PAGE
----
05/02/2012 06:56 pm ET

Joss Whedon, 'Batman': Director Talks His 'Why Did I Do That?' Moment

With "Marvel's The Avengers" already smashing its international box office competition, Joss Whedon's superhero flick is poised to take the top spot here in the U.S. this weekend. However, before Whedon palled around with S.H.I.E.L.D. operatives, there was another superhero on his mind: Batman.

Prior to director Christopher Nolan getting the "Batman Begins" gig, Whedon wanted to reboot the then-defunct DC Comics franchise. Although his idea was a little less epic and a little more introspective. (His words, not ours Whedon fans!)

In a recent interview with GQ, Whedon explained that his Bruce Wayne was a "morbid, death-obsessed kid."

There was one scene in particular, however, that still makes the "Buffy the Vampire Slayer" creator well up: A young Bruce tries to protect a girl from being bullied in an alley, similar to the alley his parents were murdered in.

"That was the moment for me," Whedon said. "When he goes 'Oh, wait a minute; I can actually do something about this.' The moment he gets that purpose, instead of just sort of being overwhelmed by the grief of his parents' death."

Unfortunately, the studio executives didn't feel as passionate about the concept as Whedon did. "And the executive was looking at me like I was Agent Smith made of numbers," he said, making a reference to "The Matrix." "He wasn't seeing me at all."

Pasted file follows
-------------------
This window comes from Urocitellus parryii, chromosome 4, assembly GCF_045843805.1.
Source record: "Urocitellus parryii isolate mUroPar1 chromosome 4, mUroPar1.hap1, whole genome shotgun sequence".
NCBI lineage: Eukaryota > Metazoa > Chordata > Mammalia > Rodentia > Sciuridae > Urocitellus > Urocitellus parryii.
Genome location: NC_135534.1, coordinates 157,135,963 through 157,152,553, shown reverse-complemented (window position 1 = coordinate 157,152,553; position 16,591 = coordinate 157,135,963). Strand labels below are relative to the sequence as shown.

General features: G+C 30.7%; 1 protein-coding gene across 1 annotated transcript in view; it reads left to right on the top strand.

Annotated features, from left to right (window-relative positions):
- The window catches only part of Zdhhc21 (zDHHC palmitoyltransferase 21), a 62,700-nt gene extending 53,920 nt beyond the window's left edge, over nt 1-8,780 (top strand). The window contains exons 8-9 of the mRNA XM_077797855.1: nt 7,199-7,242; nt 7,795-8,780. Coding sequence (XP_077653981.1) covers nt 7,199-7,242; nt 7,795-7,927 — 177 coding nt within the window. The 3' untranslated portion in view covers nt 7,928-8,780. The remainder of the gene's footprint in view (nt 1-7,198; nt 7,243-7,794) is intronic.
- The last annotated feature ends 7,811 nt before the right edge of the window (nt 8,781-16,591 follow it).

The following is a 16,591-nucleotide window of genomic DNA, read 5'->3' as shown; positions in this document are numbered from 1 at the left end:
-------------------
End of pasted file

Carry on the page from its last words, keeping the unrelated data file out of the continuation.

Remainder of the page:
As if one rejected project wasn't enough, Whedon received more devastating news later that day. "I was like, 'Why did I do that? Why did I get so invested in that Batman story? How much more evidence do I need that the machine doesn't care about my vision? And I got back to work and got a phone call that 'Firefly' was cancelled. And I was like, 'It was a rhetorical question! It was not actually a request! Come on!'"

Despite losing out to Nolan, Whedon has no hard feelings toward the "Dark Knight Rises" director. After all, there's more than enough room in the 'Verse for two superhero helmers.

For more on Whedon's rise, head over to GQ.com.

[via GQ.com]

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